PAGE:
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Law and Protestantismby Jr, John Witte
Synopses & Reviews
The Lutheran Reformation of the early sixteenth century brought about immense and far-reaching change in the structures of church and state, and in religious and secular ideas. This book investigates the relationship between the law and religious ideology in Luther's Germany, showing how they developed in response to the momentum of Lutheran teachings and influence. John Witte, Jr. argues that it is not enough to understand the Reformation in either only theological or legal terms but that a perspective is required which takes proper account of both.
This book investigates the relationship between the law and religious ideology in Luther's Germany.
About the Author
John Witte, Jr. is the Jonas Robitscher Professor of Law and Ethics, Director of the Law and Religion Program, and Director of the Center for the Interdisciplinary Study of Religion at Emory University, Atlanta. A specialist in legal history and religious liberty, he has published 100 professional articles, and 12 books, including Religious Human Rights in Global Perspective, 2 vols. (1996); From Sacrament to Contract: Marriage, Religion, and Law in the Western Tradition (1997); Proselytism and Orthodoxy in Russia (1999) and Religion and the American Constitutional Experiment (2000). Professor Witte's writings have appeared in German, French, Italian, Hebrew, Spanish, Russian, Ukrainian, and Romanian translations. He has lectured throughout North America, Western Europe, Israel, and South Africa.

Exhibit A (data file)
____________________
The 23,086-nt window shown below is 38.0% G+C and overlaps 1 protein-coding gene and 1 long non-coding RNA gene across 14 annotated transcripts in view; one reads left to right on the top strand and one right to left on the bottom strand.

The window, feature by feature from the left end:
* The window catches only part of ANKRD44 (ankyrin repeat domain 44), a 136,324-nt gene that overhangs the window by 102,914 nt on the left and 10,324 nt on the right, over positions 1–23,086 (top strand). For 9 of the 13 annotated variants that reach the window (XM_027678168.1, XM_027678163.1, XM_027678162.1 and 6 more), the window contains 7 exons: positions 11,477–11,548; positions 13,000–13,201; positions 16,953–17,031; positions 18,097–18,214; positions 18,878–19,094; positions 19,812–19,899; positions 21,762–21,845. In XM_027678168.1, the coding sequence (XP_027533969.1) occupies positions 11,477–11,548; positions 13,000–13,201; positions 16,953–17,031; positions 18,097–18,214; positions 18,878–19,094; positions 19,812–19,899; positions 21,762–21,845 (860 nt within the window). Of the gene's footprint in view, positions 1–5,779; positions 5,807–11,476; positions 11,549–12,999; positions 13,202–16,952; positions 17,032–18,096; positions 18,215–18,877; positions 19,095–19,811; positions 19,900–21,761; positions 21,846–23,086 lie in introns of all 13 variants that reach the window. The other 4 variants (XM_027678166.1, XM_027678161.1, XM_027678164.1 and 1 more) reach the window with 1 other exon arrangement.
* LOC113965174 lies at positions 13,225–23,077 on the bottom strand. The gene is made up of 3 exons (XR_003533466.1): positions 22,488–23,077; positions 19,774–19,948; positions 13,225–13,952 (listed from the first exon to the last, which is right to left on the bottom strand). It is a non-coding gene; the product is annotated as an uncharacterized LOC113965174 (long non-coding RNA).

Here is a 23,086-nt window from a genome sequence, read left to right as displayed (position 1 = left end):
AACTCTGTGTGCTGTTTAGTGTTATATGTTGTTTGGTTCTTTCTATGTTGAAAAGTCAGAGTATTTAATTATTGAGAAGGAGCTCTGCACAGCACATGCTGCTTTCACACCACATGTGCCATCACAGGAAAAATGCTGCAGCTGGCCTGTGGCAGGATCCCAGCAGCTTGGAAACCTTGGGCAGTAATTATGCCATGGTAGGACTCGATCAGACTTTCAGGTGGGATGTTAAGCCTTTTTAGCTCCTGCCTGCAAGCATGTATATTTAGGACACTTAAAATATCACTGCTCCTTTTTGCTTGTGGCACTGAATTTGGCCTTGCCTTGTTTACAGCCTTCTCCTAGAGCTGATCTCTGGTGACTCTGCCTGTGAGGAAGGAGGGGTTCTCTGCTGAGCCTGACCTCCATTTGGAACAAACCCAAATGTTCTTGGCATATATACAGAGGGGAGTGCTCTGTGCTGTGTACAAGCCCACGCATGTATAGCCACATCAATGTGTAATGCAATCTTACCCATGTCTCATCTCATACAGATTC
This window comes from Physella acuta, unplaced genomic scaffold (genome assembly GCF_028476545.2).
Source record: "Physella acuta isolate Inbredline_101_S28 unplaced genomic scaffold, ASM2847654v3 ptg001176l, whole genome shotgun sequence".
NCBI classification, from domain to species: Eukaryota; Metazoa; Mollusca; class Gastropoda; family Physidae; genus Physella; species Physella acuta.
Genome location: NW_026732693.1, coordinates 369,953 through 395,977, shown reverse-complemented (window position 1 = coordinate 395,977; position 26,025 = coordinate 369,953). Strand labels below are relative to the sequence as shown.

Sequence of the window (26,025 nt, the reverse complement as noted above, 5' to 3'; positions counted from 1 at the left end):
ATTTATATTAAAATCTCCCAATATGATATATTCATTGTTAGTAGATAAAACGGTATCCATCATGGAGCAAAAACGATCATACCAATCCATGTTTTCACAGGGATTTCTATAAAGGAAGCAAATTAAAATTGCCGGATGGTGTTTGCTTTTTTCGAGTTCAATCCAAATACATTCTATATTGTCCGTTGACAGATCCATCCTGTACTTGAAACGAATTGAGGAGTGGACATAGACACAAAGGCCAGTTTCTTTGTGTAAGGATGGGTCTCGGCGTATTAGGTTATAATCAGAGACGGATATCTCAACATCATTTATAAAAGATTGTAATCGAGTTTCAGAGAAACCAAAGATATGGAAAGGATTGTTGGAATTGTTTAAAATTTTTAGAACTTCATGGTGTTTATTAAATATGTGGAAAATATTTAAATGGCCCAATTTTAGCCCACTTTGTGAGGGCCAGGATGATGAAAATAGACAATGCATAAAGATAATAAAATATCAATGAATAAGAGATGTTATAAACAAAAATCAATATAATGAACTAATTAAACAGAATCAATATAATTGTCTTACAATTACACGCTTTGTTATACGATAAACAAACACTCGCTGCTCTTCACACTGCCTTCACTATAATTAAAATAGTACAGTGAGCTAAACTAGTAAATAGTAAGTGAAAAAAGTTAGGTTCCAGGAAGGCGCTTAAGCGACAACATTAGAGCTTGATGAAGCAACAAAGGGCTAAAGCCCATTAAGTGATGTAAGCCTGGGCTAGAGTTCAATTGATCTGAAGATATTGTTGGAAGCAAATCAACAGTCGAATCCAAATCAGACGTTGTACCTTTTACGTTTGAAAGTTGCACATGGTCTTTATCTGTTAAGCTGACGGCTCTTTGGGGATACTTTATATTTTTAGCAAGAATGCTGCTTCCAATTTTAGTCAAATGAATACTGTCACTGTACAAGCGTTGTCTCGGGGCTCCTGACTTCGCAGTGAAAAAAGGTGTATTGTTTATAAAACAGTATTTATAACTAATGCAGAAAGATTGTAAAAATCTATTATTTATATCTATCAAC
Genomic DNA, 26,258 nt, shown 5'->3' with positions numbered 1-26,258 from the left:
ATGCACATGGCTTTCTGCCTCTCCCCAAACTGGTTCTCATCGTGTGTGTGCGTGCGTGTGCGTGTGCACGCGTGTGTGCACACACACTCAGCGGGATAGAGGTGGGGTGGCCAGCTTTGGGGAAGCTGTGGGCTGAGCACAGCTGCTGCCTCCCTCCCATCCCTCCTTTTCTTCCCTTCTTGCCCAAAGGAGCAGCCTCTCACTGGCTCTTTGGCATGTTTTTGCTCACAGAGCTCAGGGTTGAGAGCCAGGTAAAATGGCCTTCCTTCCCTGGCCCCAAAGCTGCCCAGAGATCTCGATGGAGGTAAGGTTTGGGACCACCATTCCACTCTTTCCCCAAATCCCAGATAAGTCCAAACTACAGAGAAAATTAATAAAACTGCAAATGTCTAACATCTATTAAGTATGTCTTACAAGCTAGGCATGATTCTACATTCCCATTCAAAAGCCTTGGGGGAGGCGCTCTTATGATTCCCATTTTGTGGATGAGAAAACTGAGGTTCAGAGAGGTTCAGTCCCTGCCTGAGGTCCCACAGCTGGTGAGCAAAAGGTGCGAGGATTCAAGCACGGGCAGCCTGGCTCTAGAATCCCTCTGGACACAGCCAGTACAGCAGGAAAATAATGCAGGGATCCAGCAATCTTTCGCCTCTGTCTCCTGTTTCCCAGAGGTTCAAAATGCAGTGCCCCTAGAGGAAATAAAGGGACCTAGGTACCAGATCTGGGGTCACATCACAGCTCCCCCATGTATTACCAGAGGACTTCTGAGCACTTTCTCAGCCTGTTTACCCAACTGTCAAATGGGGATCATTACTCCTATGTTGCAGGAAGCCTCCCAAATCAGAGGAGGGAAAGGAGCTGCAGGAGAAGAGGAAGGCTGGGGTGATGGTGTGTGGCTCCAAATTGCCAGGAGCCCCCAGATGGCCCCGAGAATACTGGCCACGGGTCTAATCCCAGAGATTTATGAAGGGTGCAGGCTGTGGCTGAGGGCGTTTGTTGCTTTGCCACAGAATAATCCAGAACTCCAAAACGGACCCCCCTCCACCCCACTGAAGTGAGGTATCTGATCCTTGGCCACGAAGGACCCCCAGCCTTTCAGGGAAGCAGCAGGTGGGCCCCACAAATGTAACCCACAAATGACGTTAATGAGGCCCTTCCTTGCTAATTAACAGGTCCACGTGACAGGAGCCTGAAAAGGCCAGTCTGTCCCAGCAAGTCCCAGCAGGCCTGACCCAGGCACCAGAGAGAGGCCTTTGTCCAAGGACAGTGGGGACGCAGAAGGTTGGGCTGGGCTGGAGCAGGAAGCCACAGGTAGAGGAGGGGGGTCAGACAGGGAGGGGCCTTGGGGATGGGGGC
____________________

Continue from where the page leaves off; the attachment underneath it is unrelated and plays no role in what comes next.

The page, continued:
Table of Contents
Foreword Martin E. Marty; Introduction; 1. Canon law and civil law on the eve of the Reformation; 2. Loving thine enemy's law: the evangelical conversion of Catholic canon law; 3. A mighty fortress: Luther and the two-kingdoms framework; 4. Perhaps jurists are good Christians after all: Lutheran theories of law, politics, and society; 5. From gospel to law: the Lutheran reformation laws; 6. The mother of all earthly laws: the reformation of marriage law; 7. The civic seminary: the reformation of education law; Concluding reflections.
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